by Kella Hanna-Wayne
My therapist once asked me, “What is it like, to have such a constant detailed awareness of everything happening around you and everything in your body? With how much pain you have, that must be scary to experience all of it in such vivid detail. When do you rest?”
I have a connective tissue disorder called Ehlers-Danlos Syndrome, which to some extent affects every system in my body. Its primary symptom is pain: My joints are unstable so I injure easily, I am highly susceptible to repetitive stress syndrome, and my muscles fatigue quickly. To compensate for the instability, my muscles lock down and try to use tension to replace the function of the connective tissue. I have pain in 10-20 different places in my body at any given moment, ranging from annoying to debilitating depending on the day. Ehlers Danlos Syndrome, or EDS for short, can cause digestion issues, fragile skin, wonky blood pressure, and increased anxiety in addition to chronic pain.
I am also a Gifted Adult. I had my first existential crisis when i was three years old, I excelled in school without realizing I was doing so, and I connected more with my teachers than my classmates. As an adult, I dropped out of college, skipped getting a degree because it seemed unnecessary and expensive, and became a freelance writer without one. But I experience downsides of giftedness too: perfectionism, hyper-awareness, and a thorough understanding of the potential consequences of a small event. My brain is both a hindrance and an advantage in managing my disability.
With a syndrome as complex as EDS, it can be hard to determine cause vs effect. But my hypersensitivity and intense awareness mean that I can easily itemize every spot on my body that is in pain, the quality of the pain, and the movements that trigger it.
As easy as flipping a switch, I can mentally adjust my body movements to avoid a pain or injury trigger, even if I have two or three adjustments I need to keep track of; whereas, usually people will forget their injury and revert to their normal movements, flaring up their pain levels every time they do.
Unfortunately, taking my focus off of my pain to avoid constant misery takes a massive amount of energy. For someone who’s default response is to analyze everything, it’s hard to learn that no amount of analyzation will decrease your pain level, and in fact, the opposite is usually true.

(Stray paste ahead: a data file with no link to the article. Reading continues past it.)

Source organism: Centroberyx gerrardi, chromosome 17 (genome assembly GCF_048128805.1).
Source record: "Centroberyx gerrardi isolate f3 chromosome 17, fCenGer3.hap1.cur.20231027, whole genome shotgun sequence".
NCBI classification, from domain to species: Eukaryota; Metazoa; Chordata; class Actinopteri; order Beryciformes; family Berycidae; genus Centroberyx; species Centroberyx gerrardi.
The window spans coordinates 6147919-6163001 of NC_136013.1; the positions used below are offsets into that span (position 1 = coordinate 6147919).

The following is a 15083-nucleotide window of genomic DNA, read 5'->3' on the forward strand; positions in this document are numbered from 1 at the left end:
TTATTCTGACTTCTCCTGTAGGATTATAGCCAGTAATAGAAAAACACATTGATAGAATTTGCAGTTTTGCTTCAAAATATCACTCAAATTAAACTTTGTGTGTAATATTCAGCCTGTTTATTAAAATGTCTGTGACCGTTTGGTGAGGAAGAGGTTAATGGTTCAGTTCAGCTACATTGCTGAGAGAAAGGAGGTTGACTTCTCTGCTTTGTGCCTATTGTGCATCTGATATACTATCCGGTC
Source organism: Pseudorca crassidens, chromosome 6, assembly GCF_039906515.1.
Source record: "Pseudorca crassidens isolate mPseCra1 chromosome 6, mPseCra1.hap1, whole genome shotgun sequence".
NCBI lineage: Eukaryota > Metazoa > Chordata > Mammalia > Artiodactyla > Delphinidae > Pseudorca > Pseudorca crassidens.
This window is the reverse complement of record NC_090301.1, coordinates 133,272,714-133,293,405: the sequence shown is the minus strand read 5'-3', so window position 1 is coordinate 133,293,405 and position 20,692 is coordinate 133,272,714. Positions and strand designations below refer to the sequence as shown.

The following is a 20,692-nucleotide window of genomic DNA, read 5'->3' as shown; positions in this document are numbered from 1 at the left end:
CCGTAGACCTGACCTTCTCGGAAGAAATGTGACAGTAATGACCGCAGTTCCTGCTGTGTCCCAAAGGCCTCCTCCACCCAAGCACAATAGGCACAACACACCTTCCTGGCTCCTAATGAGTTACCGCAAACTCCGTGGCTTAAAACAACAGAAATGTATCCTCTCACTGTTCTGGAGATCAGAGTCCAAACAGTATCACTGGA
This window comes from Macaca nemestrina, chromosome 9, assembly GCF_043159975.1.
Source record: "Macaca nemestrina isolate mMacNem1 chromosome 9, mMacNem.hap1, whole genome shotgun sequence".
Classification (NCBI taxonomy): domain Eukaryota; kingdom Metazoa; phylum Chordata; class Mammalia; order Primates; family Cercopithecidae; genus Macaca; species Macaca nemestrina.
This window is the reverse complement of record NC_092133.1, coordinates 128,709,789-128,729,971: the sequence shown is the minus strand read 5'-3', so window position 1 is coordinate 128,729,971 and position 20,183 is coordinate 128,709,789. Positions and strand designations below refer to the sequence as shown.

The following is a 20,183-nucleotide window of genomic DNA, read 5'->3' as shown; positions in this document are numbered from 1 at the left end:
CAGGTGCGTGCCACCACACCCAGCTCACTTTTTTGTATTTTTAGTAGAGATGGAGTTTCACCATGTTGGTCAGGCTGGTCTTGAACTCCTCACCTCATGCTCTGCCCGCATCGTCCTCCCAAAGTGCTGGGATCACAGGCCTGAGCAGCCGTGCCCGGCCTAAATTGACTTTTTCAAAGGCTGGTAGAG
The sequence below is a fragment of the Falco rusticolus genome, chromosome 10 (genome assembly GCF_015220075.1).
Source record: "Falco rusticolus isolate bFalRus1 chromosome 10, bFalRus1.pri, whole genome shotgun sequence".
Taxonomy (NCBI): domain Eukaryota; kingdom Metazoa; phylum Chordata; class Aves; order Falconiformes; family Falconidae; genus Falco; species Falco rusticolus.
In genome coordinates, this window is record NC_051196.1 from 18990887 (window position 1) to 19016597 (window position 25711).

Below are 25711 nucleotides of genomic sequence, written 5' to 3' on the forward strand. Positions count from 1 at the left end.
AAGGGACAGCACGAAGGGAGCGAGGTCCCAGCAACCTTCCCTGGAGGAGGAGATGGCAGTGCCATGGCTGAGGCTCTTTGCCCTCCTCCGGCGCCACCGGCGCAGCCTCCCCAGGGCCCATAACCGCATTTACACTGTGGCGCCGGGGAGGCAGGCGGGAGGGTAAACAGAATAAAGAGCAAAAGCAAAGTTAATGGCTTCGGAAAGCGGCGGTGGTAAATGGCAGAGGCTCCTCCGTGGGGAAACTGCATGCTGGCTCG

I can sometimes track the source of a structural misalignment by imagining the pathways of my muscles and correct the problem on my own by manipulating my body in the direction that feels right. I recently had a recurring issue where my second rib would get stuck in the inhale position. Despite frequent massages and corrections, the issue would return and my physical therapist had no explanations as to why. I resolved the issue myself by tuning into my body’s responses to the rib moving, discovering the tense muscle at the back of my neck that was preventing the rib from descending completely, and focusing treatment on reducing that tension.
I can track my treatments and their corresponding health issues, and have an accurate sense of whether they’re helping or not. I can discern what nutrition is beneficial to me and what isn’t, even when it’s counterintuitive to the diets of most healthy people. I can compare the levels of pain I felt in my problem areas two years ago to how they feel today.
As useful as these skills are, having so much processing power dedicated to pain management reduces my focus for other tasks significantly.
If I sustain a new injury, it is never just my body that needs recovery. Healing requires a lot of physical and mental resources, and high levels of pain can mess with your brain chemistry. When a pulled muscle in my arm lead to severe inflammation, not only was I unable to do anything that required two hands, my brain was completely zapped as well. I couldn’t concentrate or get my creative juices flowing. It was like my mind was full of static electricity, snapping and popping without producing anything useful.